Over the years, a series of events and decisions taken by successive governments in Ecuador, coupled with changes in the international landscape, have paved the way for the growth of organized crime and escalating violence in the country.
From bombings to prison massacres, targeted killings to arson attacks, the grim reality of violence has become more frequent in Ecuador, prompting the government to declare multiple ‘states of exception’ in response.
Academic and security experts María Fernanda Noboa and Luis Córdova say there were eight pivotal moments that contributed to the expansion of organized crime in Ecuador.
They offered the following historical context and policy decisions that they say led to this unfortunate situation:
The Signing of the Peace Agreement with Peru (1998) – The signing of the peace agreement with neighboring Peru in 1998 marked a turning point for Ecuador. While it brought express benefits, it also ended the perceived threats that gave the Armed Forces its raison d’être. Subsequently, the institution sought ways to maintain its validity and budget, and its focus shifted to the northern border, where Colombia was grappling with its internal conflict.
Plan Colombia and the Colombian Conflict – In 1998, Colombian President Andrés Pastrana introduced Plan Colombia, a strategic initiative to end the armed conflict and tackle drug trafficking. With the failure of peace negotiations between the Colombian government and the FARC, the subsequent rise of Álvaro Uribe to power led to a change in Colombia’s security strategy. Uribe’s Patriot Plan portrayed the guerrilla groups as terrorist threats, leading to the militarization of the conflict.
Permeation of the Terrorism Discourse in Ecuador (2004) – The growing discourse on terrorism in Colombia began to influence Ecuador’s security perspective around 2004. Although the northern border had been relatively peaceful in terms of Colombian guerrillas, the Ecuadorian State demanded increased control of the border by Colombia, leading to a strengthening of the Armed Forces.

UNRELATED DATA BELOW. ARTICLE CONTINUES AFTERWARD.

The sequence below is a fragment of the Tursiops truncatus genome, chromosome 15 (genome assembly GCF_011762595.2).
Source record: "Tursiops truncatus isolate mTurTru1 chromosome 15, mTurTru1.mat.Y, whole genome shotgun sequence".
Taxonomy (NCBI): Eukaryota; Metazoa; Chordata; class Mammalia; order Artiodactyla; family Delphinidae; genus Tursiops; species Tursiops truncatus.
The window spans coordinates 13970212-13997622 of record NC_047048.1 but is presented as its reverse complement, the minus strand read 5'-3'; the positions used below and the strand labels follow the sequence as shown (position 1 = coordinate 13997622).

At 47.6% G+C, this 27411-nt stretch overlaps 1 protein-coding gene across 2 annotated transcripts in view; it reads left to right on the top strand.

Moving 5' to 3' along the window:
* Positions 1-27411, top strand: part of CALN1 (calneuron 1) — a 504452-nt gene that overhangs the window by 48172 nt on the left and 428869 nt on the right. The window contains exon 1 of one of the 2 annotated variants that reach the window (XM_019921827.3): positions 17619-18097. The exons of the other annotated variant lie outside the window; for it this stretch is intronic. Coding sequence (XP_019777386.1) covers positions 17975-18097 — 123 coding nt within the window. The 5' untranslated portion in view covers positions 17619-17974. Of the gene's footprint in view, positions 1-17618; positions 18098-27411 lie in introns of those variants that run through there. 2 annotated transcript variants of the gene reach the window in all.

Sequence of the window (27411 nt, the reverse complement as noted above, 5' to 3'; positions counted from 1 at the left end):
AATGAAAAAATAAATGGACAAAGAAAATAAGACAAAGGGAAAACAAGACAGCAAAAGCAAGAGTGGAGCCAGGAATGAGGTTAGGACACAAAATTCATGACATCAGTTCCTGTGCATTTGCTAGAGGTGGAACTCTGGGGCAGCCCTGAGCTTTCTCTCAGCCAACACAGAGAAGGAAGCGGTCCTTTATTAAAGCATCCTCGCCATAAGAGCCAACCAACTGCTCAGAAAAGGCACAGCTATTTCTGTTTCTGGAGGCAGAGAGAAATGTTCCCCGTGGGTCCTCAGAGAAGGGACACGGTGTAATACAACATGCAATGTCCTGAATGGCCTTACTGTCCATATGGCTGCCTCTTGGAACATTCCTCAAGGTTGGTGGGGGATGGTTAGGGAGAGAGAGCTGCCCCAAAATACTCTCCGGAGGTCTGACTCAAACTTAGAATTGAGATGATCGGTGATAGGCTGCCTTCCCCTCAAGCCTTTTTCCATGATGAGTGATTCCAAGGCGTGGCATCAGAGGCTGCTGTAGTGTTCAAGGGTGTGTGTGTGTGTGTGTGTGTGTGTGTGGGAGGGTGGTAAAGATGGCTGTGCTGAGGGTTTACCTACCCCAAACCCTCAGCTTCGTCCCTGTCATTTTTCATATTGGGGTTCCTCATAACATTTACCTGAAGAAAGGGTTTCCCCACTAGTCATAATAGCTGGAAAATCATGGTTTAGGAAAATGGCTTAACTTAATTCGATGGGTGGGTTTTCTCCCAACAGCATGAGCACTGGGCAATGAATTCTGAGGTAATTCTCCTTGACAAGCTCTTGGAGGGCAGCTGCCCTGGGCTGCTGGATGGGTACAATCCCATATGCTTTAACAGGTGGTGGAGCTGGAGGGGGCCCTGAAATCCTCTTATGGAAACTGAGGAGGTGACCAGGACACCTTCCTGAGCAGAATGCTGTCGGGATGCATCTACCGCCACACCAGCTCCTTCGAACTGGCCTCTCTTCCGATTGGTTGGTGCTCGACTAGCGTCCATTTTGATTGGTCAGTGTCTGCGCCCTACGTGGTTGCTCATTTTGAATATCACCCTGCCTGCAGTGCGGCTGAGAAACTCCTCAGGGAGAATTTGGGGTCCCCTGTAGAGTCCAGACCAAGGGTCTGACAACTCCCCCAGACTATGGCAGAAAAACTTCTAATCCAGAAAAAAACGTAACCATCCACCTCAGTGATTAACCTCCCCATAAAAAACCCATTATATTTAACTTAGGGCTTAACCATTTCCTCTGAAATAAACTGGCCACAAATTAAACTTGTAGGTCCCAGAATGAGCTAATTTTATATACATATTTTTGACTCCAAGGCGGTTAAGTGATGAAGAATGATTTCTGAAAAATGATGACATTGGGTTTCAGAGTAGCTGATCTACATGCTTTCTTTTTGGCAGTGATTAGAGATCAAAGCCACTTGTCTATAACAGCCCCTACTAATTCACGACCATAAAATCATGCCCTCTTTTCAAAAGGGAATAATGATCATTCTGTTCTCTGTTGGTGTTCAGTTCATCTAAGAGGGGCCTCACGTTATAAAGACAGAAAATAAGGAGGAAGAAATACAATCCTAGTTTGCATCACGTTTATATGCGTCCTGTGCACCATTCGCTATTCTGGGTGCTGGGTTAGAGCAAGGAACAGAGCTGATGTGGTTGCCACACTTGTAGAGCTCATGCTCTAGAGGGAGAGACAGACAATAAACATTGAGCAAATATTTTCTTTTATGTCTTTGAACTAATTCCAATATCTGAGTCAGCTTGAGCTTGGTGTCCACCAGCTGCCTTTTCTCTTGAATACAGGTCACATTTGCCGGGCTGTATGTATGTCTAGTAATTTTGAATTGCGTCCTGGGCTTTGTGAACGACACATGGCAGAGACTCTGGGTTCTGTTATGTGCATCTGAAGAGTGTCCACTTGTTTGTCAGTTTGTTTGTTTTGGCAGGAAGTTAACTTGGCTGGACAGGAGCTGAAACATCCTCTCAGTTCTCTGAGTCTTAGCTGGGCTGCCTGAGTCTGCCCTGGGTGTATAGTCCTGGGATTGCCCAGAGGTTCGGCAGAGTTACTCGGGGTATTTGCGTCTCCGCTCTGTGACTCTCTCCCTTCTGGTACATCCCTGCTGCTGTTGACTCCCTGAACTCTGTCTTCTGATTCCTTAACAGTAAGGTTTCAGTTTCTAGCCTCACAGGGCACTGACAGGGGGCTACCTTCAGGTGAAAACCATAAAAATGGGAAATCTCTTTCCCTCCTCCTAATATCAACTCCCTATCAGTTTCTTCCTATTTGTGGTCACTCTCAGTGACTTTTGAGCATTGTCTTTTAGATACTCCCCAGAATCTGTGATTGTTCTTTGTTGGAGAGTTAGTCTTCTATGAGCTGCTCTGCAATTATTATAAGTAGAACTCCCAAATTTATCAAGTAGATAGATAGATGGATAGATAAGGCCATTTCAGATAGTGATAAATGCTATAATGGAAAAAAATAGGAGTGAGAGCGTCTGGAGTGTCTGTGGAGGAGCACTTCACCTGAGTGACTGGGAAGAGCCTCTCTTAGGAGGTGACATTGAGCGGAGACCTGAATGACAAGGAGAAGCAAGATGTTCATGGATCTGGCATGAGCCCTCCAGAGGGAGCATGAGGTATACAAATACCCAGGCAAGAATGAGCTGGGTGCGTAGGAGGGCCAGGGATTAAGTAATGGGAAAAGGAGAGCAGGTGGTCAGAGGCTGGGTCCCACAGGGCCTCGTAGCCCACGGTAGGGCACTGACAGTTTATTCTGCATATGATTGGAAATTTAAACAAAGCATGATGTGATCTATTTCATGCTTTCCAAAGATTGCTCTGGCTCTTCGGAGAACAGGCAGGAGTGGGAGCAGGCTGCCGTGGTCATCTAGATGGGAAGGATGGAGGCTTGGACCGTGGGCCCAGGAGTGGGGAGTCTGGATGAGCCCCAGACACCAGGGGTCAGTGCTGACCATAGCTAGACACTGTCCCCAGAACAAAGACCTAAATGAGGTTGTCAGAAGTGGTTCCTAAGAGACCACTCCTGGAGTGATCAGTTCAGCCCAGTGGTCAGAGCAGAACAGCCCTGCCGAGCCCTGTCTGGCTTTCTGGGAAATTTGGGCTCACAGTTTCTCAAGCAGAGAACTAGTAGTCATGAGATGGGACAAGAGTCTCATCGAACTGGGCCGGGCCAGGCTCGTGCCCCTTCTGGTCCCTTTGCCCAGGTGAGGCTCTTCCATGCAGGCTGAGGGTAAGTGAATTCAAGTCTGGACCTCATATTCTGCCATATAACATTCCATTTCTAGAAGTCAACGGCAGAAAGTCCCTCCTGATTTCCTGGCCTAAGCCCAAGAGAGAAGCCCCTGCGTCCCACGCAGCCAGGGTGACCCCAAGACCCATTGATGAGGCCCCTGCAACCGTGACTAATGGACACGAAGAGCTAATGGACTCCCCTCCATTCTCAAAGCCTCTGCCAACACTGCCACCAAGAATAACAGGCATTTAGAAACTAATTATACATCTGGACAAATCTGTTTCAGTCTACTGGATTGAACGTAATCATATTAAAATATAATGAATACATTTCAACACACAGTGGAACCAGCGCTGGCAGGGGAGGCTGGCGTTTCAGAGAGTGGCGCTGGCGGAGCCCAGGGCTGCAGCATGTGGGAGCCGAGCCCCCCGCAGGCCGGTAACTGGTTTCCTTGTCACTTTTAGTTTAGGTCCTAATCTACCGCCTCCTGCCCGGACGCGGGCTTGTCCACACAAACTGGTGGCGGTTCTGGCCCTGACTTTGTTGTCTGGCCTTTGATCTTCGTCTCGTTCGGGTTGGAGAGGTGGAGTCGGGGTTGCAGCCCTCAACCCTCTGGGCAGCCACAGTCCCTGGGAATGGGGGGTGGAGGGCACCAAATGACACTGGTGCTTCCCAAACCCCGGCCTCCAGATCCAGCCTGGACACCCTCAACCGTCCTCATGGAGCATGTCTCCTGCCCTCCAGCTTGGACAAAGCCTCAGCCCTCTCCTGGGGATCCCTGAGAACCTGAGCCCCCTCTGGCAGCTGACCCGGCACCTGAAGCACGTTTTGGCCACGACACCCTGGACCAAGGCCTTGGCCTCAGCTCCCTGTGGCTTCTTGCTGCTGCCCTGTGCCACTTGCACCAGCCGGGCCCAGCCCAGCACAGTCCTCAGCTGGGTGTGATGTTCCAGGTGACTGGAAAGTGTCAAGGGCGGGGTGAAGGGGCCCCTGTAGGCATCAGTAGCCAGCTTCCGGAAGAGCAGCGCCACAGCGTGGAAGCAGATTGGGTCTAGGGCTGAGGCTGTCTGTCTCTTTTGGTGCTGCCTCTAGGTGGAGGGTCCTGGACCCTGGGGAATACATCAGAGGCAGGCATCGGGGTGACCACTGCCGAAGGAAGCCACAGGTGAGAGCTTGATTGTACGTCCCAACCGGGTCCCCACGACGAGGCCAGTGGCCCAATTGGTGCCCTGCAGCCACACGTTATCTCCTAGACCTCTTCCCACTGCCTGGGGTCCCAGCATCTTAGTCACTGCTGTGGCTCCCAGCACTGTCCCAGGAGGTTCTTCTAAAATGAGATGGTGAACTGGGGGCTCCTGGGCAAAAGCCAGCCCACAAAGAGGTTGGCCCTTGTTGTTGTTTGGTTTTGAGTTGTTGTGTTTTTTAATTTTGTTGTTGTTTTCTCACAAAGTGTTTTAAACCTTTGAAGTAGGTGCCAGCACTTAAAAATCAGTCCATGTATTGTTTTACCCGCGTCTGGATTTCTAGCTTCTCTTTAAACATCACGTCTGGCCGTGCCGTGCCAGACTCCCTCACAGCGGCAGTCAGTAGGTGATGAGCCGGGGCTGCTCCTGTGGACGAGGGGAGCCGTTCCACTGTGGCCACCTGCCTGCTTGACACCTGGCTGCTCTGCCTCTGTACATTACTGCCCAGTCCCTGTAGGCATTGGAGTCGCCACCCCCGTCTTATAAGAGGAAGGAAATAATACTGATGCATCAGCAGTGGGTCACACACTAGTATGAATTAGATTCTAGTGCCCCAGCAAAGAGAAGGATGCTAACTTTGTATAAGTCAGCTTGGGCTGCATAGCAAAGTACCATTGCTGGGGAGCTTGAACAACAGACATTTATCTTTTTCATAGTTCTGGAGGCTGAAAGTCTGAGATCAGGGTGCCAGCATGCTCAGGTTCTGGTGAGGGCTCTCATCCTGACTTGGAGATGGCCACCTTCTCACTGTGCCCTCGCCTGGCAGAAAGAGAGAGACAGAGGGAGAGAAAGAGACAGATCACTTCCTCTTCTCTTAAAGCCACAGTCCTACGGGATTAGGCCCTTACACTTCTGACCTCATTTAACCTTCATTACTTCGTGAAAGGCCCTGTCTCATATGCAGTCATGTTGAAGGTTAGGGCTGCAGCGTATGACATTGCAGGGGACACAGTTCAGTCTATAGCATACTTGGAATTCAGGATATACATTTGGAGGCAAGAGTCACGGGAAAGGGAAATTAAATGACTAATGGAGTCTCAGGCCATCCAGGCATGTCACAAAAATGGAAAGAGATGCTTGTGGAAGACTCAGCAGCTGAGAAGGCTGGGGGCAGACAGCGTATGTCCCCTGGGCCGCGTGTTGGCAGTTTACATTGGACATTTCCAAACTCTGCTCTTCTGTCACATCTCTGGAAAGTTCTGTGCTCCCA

Rafael Correa’s Presidency and a Shift in Strategy – With Rafael Correa’s assumption of power, Ecuador’s view of Colombian guerrilla groups shifted. They were no longer seen as terrorists, and the pressure from the United States diminished, resulting in the closure of the controversial Manta base. Tacit agreements between the Correa government and the FARC allowed criminal structures and economies to operate within the country, contributing to their growth and expansion.
Geopolitical Changes in the Cocaine Market – The signing of the peace agreement with the FARC and demobilization processes caused a shift in the cocaine market’s dynamics. The power vacuum left by the demobilization led to the multiplication of criminal organizations dedicated to the cocaine business in both Colombia and Ecuador. This scenario also attracted other mafias, such as the Albanian one, to explore opportunities in Ecuador.
A Surprising State Turn and Breaking of Protection Networks – Lenín Moreno’s presidency, following Correa’s, brought changes to the security sector authorities, which disrupted the protection networks that had supported illegal businesses. Operations to uncover arms trafficking networks with links to the Colombian Oliver Sinisterra Front exposed vulnerabilities within the system.
The COVID-19 Pandemic’s Double Impact – The COVID-19 pandemic not only changed the global drug market’s dynamics but also caused an unprecedented economic crisis. The demand for cocaine and narcotics shifted, leading Mexican cartels to seek Ecuadorian involvement in their business. Ecuador transformed from a transit country to a collection center, exporter, and even a producer of drugs. Concurrently, austerity measures by the Moreno government weakened institutional capabilities, making the state vulnerable to crime.
Guillermo Lasso’s Failed Approach and Ongoing Challenges – Guillermo Lasso’s attempt to declare war on drugs faced numerous challenges. The failure to carry out institutional reform and the rejection of the intention to extradite members of organized crime hindered the government’s strategy. The lack of public policies to address the health problem separately from organized crime further exacerbated the issue. Meanwhile, the militarization of the security problem increased competition between the State and criminal groups for superior weapons and technology, diverting resources from social investment.
Noboa and Córdova feel that the expansion of organized crime in Ecuador is a complex issue rooted in historical events and policy decisions, and that addressing this problem necessitates a multifaceted approach that targets the root causes, focuses on social investment, and develops comprehensive strategies to combat drug trafficking and violence.
In their words, “failure to do so risks further exacerbating the spiral of violence that the country is experiencing.”